BONCAT, short for Bioorthogonal Non-Canonical Amino Acid Tagging, was invented by Caltech geneticists in 2006 as a way to isolate newly made proteins in cells. In 2014, Rex Malmstrom, Danielle Goudeau, and others at the U.S. Department of Energy (DOE) Joint Genome Institute (JGI), an Office of Science user facility managed by Berkeley Lab, collaborated with Victoria Orphan's lab at Caltech to adapt BONCAT into a tool that could identify active, symbiotic clusters of dozens to hundreds of marine microbes within ocean sediment. After further refining their approach, called BONCAT Fluorescent Activated Cell Sorting (BONCAT+FACS), they were able to detect individual active microbes.
As the name suggests, BONCAT+FACS allows scientists to sort single-cell organisms based on the presence or absence of fluorescent tagging molecules, which bind to a modified version of the amino acid methionine. When fluid containing the modified methionine is introduced to a sample of microbes, only those that are creating new proteins—the hallmark of activity—will incorporate the modified methionine into cells.
In addition to being far more streamlined and reliable than previous methods of microbial identification, the entire process takes just a few hours—meaning it can tag active cells even if they are not replicating.
Given that some soil microbes are notoriously slow-growing, many scientists were immediately interested in applying BONCAT+FACS to terrestrial soils. After three months of experimentation and optimization, the team of ENIGMA and JGI researchers devised a protocol that works smoothly and, most importantly, gives very reproducible results.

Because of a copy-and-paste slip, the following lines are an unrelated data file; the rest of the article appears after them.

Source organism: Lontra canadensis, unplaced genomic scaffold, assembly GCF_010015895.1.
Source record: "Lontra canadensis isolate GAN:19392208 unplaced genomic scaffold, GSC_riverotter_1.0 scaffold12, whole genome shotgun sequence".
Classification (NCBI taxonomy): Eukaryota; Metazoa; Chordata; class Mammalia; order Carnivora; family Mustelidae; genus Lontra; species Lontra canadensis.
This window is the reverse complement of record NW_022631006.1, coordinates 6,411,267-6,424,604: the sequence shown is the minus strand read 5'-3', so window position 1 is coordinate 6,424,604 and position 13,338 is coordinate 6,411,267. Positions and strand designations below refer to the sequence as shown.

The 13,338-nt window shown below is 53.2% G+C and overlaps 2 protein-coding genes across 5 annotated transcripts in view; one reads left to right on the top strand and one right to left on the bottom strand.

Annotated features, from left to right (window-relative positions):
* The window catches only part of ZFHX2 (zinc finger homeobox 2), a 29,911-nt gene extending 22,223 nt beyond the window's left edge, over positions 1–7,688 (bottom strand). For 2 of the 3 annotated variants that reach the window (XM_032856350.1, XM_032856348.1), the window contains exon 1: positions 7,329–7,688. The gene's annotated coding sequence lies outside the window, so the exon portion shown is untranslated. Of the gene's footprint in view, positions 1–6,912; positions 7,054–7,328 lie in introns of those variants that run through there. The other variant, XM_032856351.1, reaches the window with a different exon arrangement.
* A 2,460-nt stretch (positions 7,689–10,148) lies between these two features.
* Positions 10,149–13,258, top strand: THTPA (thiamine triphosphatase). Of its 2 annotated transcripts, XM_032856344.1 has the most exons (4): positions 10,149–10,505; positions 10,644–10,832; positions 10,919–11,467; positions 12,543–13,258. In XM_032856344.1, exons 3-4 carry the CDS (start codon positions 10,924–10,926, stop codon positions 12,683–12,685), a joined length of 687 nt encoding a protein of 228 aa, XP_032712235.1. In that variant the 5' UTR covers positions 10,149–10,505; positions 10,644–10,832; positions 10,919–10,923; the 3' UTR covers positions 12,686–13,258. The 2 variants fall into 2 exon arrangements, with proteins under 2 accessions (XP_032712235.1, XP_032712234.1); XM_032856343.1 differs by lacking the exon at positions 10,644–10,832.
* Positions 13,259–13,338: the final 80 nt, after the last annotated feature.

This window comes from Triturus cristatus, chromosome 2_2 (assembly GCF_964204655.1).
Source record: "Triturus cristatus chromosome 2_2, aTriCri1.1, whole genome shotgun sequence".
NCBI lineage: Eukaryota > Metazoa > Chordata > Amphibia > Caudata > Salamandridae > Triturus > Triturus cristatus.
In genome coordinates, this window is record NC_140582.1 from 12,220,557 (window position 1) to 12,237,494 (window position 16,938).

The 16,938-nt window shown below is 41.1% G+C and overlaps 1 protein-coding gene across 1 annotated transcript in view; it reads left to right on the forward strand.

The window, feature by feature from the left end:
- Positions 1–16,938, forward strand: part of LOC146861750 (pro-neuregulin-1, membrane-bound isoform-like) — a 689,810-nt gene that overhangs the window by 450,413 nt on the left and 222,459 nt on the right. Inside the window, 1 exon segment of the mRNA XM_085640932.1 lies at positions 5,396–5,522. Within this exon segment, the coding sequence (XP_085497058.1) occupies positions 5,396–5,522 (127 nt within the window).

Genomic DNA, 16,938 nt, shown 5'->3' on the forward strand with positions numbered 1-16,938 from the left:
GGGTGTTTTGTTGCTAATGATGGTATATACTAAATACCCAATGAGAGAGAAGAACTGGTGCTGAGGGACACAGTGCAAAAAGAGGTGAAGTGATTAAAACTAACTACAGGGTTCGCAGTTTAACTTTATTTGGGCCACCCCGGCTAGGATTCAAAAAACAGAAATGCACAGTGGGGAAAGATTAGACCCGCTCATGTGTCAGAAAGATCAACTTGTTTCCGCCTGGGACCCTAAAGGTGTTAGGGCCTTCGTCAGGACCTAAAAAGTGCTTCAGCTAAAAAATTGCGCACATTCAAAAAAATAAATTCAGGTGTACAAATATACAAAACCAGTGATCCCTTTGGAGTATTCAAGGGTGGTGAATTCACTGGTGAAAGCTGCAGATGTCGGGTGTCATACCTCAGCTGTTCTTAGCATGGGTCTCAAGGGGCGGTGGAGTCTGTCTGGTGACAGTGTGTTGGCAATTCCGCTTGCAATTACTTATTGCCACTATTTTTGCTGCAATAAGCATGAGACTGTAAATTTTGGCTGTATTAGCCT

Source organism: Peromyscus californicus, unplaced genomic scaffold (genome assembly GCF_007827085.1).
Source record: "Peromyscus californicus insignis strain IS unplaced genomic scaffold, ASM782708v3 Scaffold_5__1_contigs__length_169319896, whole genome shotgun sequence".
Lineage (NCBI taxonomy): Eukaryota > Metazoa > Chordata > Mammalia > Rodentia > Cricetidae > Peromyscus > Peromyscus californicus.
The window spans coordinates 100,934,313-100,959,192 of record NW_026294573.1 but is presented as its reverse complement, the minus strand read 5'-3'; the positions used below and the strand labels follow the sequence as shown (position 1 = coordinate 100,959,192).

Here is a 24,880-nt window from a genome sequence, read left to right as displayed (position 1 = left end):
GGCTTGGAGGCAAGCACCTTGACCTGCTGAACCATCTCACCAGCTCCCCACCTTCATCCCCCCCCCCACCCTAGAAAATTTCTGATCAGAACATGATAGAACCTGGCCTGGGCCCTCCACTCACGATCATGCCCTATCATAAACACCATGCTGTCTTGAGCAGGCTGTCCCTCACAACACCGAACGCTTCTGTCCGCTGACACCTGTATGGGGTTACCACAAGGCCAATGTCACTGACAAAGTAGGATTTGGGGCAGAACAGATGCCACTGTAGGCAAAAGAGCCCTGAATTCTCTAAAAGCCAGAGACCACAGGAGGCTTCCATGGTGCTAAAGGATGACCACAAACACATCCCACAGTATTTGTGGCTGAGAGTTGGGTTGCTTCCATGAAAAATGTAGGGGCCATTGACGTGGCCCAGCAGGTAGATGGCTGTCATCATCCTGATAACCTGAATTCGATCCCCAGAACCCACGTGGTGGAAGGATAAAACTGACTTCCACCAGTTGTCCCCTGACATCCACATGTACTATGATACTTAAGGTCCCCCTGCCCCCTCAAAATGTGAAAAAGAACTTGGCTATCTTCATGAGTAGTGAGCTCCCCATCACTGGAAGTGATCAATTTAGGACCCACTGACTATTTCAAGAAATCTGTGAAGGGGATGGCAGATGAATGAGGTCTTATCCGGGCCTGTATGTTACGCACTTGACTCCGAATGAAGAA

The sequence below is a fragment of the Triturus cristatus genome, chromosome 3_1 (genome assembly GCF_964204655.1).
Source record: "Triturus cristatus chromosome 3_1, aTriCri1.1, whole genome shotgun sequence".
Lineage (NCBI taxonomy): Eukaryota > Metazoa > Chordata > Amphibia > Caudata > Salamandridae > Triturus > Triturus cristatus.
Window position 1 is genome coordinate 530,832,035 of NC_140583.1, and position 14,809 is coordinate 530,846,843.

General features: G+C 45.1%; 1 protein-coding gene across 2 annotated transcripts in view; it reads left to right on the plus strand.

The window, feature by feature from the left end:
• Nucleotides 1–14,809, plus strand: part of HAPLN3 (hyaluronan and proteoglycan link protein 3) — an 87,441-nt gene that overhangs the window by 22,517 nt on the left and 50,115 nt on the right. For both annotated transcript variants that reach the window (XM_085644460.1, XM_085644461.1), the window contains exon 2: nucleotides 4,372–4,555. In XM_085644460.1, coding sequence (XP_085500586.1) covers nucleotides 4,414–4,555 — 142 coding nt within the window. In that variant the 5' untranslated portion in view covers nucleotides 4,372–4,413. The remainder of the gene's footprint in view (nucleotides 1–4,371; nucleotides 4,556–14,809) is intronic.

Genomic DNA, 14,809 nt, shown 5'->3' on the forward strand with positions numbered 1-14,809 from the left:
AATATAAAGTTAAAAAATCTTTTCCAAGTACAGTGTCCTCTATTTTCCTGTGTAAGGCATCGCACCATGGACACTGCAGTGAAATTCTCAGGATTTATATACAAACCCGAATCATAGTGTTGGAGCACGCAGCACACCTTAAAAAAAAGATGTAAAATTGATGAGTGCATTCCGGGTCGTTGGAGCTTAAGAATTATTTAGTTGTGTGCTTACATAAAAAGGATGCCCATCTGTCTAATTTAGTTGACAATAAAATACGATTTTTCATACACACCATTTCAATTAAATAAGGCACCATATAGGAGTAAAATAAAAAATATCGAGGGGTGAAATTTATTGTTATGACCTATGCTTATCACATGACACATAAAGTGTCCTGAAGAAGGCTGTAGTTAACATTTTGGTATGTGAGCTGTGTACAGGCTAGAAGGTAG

"BONCAT+FACS is a powerful tool that provides a more refined method to determine which microbes are active in a community at any particular time," said Malmstrom, who is also an author of the current study. "It also opens the door for us to experiment, to assess which cells are active under condition A and which cells become active or inactive when switched to condition B."
Moving forward, BONCAT+FACS will be a capability available to researchers who wish to collaborate through the JGI's user programs. Northen and Malmstrom have already received several proposals from research groups eager to start working with the tool, including groups from Berkeley Lab who hope to use BONCAT to assess how environmental changes stimulate groups of microbes. "With BONCAT, we will be able to get immediate snapshots of how microbiomes react to both normal habitat fluctuations and extreme climate events—such as drought and flood—that are becoming more and more frequent," said Northen.
According to Couradeau, the team expects the approach will catalyze a variety of other important and intriguing lines of study, such as improving agricultural land practices, assessing antibiotic susceptibility in unculturable microbes, and investigating the completely unknown roles of Candidatus Dormibacteraeota—a phylum of soil bacteria, found across the world, that appear to remain dormant most of the time.
Reflecting on how he and his colleagues achieved a goal that many have been pursuing, Malmstrom cited the diversity of scientists within ENIGMA and JGI. "This a true example of team science, because no single person had or will ever have the expertise to do it all."